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One Fish, Two Fish: New Technologies for Counting Fish
Dear New England Science Writers and other journalists:
On Saturday, June 18, 2011, join other journalists for what promises to be an interesting discussion at the New Bedford Whaling Museum. There continues to be disagreement over whether certain fish stocks are being overfished, not just in this part of the world but most everywhere. Case in point: On Massachusetts’ South Coast, fishermen and some scientists claim that reports of overfishing are “a myth,” while other marine scientists and government officials claim that certain species are dangerously overfished, which has led to the implementation of catch limits – limits that, according to the fishing community, are too harsh.
Assessing fish populations has always been an inexact science. However, new technologies are under development that will help to more accurately “count” fish and know whether or not fisheries are indeed healthy. Joining us to speak about these technologies are ocean engineer Hanumant Singh, Woods Hole Oceanographic Institution, and marine biologist Kevin Stokesbury, School for Marine Science & Technology, UMass Dartmouth. Both scientists are at the forefront of new approaches, and they will describe why the old ways of counting fish can be so misleading and the advantages of these new technologies.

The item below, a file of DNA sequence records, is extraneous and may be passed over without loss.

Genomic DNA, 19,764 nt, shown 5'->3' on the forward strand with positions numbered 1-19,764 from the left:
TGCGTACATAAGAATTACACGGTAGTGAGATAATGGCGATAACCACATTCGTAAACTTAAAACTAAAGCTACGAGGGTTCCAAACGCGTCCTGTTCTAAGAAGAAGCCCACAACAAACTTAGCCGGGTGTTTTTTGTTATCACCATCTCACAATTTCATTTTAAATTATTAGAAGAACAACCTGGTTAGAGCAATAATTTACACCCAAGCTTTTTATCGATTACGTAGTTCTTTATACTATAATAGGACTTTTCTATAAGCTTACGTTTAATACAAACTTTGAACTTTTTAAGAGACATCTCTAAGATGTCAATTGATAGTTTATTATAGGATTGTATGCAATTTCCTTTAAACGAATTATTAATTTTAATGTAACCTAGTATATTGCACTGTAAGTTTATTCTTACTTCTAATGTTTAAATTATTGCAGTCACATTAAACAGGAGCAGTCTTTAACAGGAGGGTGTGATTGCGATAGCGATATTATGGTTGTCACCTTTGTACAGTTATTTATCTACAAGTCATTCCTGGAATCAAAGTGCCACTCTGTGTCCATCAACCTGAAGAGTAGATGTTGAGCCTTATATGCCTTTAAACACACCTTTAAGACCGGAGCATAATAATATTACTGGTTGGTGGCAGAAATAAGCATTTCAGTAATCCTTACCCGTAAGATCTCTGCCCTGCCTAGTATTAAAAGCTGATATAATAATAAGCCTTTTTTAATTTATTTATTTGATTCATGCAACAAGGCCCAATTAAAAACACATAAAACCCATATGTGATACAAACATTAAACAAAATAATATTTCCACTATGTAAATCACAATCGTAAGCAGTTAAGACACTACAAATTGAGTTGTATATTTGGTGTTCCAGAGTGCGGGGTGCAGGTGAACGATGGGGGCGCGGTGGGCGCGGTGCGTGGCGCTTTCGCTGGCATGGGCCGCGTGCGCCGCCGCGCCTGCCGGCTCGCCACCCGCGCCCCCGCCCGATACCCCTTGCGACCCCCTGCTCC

The talk starts at 2:00pm… Place: The New Bedford Whaling Museum, downtown New Bedford. Attendance: $10/per person at the door. After the talk, attendees will have a chance to tour the Whaling Museum, a phenomenal place unto itself. For those who have time, a beer networking hour (cash bar) from 4:30 to 5:30 will follow at a pub up the street.
To attend, please send an email to: firstname.lastname@example.org. You’ll be sent more info about car/bus directions and parking. (Re: any questions, feel free to call me at 508-984-1955.) Hope to see you on Saturday, June 18th, close to the wharves.
Ann Parson, for New England Science Writers
Appreciation goes to Heather Goldstone of NESW for helping with this event. NESW is extremely grateful to the New Bedford Whaling Museum for making its multi-media theater available.